Standard-Essential Patents and “FRAND” First, a brief introduction to standard setting and essential patents.

        A technological standard adopted by a standard setting organization (an “SSO”) may sometimes be written in such a way that it is impossible to build a product or provide a service without infringing on one or more patents. When this happens and the patents are owned by a member of the working group creating the standard, the SSO may fear that once a standard is adopted the patent holder will take advantage of its SSO-granted market power and charge an excessive royalty to license the patents – that the patent owner will “hold up” companies that have made an irreversible investment (in a practical sense) in the standard.

      • Qualcomm argues Quanta changed patent exhaustion law, requiring Qualcomm to adjust terms of dealings with other chipmakers

        This is my first follow-up to yesterday’s post, which just served to make Qualcomm’s Ninth Circuit opening brief in its appeal of the FTC v. Qualcomm ruling public and to discuss the likely effect of the sheer length of that filing on the further schedule.

        While it’s imperative to see the forest among all the trees, it simply is a huge case, so this first commentary on Qualcomm’s opening brief on appeal will focus on the question of chipset-level licensing (Section I of the brief, which ends on page 70 of the PDF).

        In order to analyze what Qualcomm is saying in that incredibly important part, I’ve re-read a couple dozen other documents, most of which are court decisions cited by Qualcomm or others in this context. On this basis I can provide you with a bird’s-eye view on the questions this part of the appeal turns on.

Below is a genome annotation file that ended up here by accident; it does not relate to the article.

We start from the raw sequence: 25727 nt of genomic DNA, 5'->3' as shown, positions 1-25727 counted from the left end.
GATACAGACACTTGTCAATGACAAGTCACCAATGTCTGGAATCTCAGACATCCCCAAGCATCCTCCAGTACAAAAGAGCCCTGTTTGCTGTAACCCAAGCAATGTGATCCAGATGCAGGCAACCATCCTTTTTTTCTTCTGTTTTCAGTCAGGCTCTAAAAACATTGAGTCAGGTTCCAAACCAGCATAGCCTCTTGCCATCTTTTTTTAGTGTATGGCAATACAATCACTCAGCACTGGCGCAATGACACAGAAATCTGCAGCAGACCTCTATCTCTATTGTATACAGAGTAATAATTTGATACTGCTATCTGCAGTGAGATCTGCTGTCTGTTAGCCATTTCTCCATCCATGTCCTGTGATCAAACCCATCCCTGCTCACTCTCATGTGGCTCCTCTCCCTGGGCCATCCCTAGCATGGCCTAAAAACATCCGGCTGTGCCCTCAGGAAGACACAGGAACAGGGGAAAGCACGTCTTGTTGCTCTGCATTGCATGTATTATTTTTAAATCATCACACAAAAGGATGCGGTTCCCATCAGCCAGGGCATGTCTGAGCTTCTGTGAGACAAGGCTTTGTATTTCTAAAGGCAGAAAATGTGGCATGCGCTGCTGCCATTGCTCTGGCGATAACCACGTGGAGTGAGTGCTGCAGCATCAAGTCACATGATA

• Nvidia chipmaker TSMC basically just called GlobalFoundries a patent troll

        Taiwan Semiconductor Manufacturing Company (TSMC) took a day to digest a series of lawsuits filed against it by GlobalFoundries, a former spin-off of AMD and one of the world’s largest semiconductor fabrication companies, and then issued a curt statement saying the allegations of IP infringement are without merit. It also insinuated GlobalFoundries is acting like a patent troll.

        “TSMC has established one of the largest semiconductor portfolios with more than 37,000 patents worldwide and a top 10 ranking for US patent grants for 3 consecutive years since 2016. We are disappointed to see a foundry peer resort to meritless lawsuits instead of competing in the marketplace with technology,” TSMC said.

        While TSMC did not use the words “patent troll,” it’s easy to come to that conclusion by reading between the lines. Or just by reading the lines as presented.

      • Nokia’s German anti-antisuit campaign against Continental’s San Jose antisuit motion: court hearing scheduled for Thursday (8/30)

        Continental v. Avanci (Northern Distict of California; Judge Lucy H. Koh; trial date in October 2021) continues to be an extraordinarily interesting FRAND dispute. On Thursday (August 30) I’ll attend a hearing that the 21st Civil Chamber of the Munich I Regional Court will hold as a result of Nokia pursuit of an additional anti-antisuit-injunction injunction (“AAII”) against Continental AG, the German parent company at the top of the automotive industry supplier’s corporate group. The AAII that Nokia obtained last month enjoins Continental Automotive Systems, Inc. (“CAS”; of Auburn Hills, MI), the plaintiff in the U.S. case, once properly served on CAS–which Nokia claims to have occurred already while CAS argues the rigid service requirements of the Hague Convention in conjunction with the rules governing the service of German court injunctions have yet to be fulfilled.